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Big Move: Thriving Neighborhoods


What do Thriving Neighborhoods mean in Lewisville?

Lewisville is an established city. It needs to continue reinvestment in its existing neighborhoods in order to promote their long-term vitality. This Big Move is important because Lewisville’s existing housing stock must remain competitive with surrounding cities’ new residential developments.  Lewisville needs to retain lifelong residents while attracting new families and residents. Thriving neighborhoods increase quality of life, support excellence in the education system and help to meet employment center needs. In addition, thriving neighborhoods are vital for positive visitor perceptions, and the ultimate image of Lewisville. 

Some of the most important assets that exist in Lewisville today are its residents and existing neighborhoods. With many of the subdivisions showing signs of aging, it is important to develop strategies to maintain properties and encourage appropriate upkeep. As we look to the future and new choices, it is critically important to maintain the relevance and property values of the existing neighborhoods. This Big Move includes strategies to maintain properties physically with items such as fencing, mowing, landscaping, debris removal and painting; and it also includes strategies to encourage ownership and neighborhood renewal.

Lewisville’s neighborhoods are facing critical issues common to many Metroplex cities. The City should be proactive in addressing issues facing its existing neighborhoods, including vacant properties, decreased values, absentee property owners, high rental counts, aging building stock, limited identity and deteriorating appearances. Several Lewisville neighborhoods are migrating to rental properties rather than ownership; therefore, upkeep and code enforcement become particularly important. Furthermore, many of the neighborhoods that exist today do not have an organized homeowners association, and dialogue with residents is often difficult due to limited collaborative structures in place. In order for neighborhoods to thrive, especially those in multi-family units, targeted actions must take place in order to create a cohesive residential base with well-connected groups of neighborhood leaders.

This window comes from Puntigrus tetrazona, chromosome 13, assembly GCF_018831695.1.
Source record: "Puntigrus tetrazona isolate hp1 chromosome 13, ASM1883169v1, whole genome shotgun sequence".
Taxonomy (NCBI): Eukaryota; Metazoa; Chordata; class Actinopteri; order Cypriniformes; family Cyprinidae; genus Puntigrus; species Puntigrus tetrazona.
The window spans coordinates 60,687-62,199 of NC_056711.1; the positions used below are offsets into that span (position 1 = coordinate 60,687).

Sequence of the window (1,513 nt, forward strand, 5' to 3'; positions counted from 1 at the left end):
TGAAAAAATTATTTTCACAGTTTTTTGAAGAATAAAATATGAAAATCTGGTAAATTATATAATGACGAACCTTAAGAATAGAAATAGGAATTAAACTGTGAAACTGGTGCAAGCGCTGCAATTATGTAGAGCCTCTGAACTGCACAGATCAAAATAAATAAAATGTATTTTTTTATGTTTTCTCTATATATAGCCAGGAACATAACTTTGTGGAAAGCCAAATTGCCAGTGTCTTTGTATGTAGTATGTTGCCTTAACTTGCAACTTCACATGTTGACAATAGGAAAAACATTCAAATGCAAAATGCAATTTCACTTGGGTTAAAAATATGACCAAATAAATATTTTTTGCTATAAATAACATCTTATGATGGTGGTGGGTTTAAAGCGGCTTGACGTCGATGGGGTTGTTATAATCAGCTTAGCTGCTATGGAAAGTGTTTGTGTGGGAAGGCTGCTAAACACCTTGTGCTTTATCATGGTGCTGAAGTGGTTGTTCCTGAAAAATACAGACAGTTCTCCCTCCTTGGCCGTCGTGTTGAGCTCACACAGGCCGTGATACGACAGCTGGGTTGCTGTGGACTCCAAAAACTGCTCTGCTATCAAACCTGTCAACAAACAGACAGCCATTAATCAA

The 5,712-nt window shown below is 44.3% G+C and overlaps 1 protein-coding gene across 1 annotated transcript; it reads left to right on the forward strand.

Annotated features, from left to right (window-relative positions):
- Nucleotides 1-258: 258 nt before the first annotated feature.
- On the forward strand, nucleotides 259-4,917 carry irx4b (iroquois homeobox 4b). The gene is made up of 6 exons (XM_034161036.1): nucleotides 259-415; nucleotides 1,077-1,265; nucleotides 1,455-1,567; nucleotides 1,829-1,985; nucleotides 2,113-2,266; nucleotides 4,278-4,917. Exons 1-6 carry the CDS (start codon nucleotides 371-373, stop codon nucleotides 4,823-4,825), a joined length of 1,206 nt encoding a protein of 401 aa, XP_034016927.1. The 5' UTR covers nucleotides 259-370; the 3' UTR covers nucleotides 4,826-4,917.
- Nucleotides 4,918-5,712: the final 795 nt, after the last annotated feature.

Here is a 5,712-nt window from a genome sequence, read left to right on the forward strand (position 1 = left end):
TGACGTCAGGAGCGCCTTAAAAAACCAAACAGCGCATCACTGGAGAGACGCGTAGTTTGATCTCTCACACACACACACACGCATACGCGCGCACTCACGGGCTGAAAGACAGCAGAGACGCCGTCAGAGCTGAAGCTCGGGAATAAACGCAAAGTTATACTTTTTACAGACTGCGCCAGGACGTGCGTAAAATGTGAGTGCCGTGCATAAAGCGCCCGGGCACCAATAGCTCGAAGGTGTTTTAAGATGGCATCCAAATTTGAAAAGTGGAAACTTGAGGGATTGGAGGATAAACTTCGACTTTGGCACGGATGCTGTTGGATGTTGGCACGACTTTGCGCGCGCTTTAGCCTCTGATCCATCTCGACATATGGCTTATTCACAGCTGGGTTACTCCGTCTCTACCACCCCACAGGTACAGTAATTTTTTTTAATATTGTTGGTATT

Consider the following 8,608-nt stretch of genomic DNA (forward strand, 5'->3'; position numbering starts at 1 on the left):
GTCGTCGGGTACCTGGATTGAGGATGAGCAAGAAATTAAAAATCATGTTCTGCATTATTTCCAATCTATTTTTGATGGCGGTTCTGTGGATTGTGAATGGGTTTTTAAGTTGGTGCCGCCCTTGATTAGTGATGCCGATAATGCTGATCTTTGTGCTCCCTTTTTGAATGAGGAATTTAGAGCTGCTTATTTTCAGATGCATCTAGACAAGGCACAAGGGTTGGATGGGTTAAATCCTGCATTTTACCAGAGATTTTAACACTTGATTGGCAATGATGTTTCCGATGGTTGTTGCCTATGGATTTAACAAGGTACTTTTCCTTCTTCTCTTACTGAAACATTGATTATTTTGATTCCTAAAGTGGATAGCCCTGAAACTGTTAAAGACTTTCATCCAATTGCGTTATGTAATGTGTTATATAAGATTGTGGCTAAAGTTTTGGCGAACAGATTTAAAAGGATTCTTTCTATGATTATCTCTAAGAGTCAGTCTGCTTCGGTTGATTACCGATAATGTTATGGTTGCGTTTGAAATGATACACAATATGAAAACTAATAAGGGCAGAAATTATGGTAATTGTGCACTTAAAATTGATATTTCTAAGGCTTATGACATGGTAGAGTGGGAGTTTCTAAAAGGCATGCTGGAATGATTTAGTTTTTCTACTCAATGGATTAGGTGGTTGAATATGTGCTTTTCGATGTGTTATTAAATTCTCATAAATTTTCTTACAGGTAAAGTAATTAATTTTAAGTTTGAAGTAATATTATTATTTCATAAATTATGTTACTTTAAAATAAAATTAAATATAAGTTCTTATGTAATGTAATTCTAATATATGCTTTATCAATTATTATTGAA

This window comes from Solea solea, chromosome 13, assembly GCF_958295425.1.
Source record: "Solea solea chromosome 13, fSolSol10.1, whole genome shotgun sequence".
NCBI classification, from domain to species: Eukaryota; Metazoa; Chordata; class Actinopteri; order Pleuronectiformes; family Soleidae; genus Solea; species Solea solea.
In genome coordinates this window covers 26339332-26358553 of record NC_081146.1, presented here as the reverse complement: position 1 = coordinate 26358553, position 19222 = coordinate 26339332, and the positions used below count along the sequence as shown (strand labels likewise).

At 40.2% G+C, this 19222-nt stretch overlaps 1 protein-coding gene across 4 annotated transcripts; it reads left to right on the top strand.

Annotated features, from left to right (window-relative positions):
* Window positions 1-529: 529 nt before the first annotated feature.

Historically, Lewisville has not had a focus on neighborhood coordination or staff dedicated to neighborhood revitalization efforts. Going forward, in order to keep this strategic focus on neighborhood revitalization, the City should implement a neighborhood outreach program. This would likely require a new hire to be focused on getting to know each existing neighborhood association, acting as a voice for neighborhoods which do not have a neighborhood association, coordinating with partnership organizations, serving as the conduit for communication of neighborhood activities, hosting events to engage residents, and bringing a point of contact to the city that currently does not exist. In addition to the neighborhood coordinator, the neighborhood outreach program should incorporate activities to engage current residents in code enforcement and revitalization activities.


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